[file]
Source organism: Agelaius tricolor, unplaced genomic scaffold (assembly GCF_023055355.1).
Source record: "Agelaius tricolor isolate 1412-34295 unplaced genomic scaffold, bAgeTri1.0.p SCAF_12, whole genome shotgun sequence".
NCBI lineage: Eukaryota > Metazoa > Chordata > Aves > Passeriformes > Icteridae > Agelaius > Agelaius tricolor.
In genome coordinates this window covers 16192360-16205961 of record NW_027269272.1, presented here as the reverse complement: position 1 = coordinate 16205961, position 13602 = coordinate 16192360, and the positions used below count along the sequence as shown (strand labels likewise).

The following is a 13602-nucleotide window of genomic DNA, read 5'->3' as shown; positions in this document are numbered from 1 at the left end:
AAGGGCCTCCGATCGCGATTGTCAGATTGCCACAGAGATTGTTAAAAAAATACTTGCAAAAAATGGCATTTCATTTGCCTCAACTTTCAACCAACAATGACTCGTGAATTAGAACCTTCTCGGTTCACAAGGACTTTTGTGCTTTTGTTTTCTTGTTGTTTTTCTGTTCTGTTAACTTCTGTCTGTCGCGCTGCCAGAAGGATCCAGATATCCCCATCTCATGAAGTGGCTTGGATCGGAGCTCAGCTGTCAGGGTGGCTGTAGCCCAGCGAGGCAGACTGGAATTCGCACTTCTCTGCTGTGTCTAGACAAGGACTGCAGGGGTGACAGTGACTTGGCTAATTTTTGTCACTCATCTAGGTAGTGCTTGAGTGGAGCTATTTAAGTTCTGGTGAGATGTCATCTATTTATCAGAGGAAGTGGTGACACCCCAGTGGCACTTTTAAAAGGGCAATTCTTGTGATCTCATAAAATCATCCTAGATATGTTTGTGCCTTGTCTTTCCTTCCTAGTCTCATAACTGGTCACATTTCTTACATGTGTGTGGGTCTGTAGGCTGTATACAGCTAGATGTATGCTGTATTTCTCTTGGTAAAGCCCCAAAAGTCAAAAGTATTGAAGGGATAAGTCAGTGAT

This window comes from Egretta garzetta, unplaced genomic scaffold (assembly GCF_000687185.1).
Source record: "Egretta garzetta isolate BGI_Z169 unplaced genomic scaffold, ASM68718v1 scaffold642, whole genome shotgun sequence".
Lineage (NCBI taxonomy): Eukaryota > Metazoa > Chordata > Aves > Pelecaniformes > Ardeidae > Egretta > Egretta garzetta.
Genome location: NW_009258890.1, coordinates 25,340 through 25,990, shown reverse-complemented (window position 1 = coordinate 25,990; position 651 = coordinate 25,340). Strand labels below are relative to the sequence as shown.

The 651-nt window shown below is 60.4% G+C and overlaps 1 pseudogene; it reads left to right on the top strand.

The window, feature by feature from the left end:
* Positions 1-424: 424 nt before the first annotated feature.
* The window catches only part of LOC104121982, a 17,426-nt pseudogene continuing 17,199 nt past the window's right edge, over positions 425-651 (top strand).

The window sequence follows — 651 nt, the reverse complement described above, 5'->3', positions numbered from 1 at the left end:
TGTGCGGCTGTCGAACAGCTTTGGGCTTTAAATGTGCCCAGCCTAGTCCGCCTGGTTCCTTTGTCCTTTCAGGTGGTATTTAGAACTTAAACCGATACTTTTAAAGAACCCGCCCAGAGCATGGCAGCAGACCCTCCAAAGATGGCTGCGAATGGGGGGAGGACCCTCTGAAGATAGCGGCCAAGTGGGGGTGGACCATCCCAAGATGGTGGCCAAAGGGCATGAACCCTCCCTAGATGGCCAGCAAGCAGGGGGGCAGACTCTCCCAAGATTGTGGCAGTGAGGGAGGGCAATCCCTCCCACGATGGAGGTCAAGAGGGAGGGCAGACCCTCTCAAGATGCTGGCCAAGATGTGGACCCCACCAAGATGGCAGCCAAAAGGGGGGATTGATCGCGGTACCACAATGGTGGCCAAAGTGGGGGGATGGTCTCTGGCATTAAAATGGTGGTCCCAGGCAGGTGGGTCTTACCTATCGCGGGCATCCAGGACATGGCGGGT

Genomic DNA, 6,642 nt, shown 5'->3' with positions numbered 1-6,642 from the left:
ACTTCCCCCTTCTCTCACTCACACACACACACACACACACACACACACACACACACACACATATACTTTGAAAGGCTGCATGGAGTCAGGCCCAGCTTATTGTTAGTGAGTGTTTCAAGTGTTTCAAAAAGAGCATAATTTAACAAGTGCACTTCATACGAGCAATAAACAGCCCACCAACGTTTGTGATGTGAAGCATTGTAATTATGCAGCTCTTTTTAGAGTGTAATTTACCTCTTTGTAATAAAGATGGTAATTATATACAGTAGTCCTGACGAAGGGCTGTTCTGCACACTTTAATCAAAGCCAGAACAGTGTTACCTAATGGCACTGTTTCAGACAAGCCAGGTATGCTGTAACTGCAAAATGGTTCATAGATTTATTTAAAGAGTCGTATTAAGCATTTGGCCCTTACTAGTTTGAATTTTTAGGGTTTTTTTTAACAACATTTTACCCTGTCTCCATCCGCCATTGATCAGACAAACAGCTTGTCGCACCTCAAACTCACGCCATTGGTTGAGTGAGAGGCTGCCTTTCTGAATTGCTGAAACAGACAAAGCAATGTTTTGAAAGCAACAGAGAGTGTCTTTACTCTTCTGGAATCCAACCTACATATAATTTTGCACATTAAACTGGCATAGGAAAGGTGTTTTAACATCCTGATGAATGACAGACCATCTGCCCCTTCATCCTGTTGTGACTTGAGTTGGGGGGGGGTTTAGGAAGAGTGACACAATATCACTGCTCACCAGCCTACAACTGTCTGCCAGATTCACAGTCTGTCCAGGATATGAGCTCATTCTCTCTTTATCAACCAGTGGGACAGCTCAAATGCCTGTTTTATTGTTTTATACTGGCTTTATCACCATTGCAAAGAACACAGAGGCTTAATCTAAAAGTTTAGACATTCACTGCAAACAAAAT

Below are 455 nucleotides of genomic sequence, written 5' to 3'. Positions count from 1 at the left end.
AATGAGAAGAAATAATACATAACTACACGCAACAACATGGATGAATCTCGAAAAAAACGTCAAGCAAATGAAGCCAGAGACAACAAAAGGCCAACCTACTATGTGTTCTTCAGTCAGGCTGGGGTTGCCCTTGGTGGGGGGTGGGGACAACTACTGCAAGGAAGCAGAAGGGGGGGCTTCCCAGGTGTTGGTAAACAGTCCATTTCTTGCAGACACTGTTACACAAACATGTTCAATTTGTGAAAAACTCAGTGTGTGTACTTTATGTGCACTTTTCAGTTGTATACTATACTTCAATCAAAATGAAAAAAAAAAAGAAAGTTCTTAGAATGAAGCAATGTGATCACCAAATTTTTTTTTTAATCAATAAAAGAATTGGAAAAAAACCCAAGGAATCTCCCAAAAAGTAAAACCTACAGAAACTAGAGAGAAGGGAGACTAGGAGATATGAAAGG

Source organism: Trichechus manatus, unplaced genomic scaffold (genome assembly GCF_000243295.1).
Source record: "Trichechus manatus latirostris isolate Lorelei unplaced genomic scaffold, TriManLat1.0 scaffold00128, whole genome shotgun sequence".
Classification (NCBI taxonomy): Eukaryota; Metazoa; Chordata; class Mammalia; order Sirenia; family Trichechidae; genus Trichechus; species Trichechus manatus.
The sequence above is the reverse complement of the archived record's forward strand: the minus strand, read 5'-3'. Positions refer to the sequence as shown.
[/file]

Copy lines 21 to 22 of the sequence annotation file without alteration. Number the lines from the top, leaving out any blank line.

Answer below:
Source organism: Trichechus manatus, unplaced genomic scaffold (genome assembly GCF_000243295.1).
Source record: "Trichechus manatus latirostris isolate Lorelei unplaced genomic scaffold, TriManLat1.0 scaffold00128, whole genome shotgun sequence".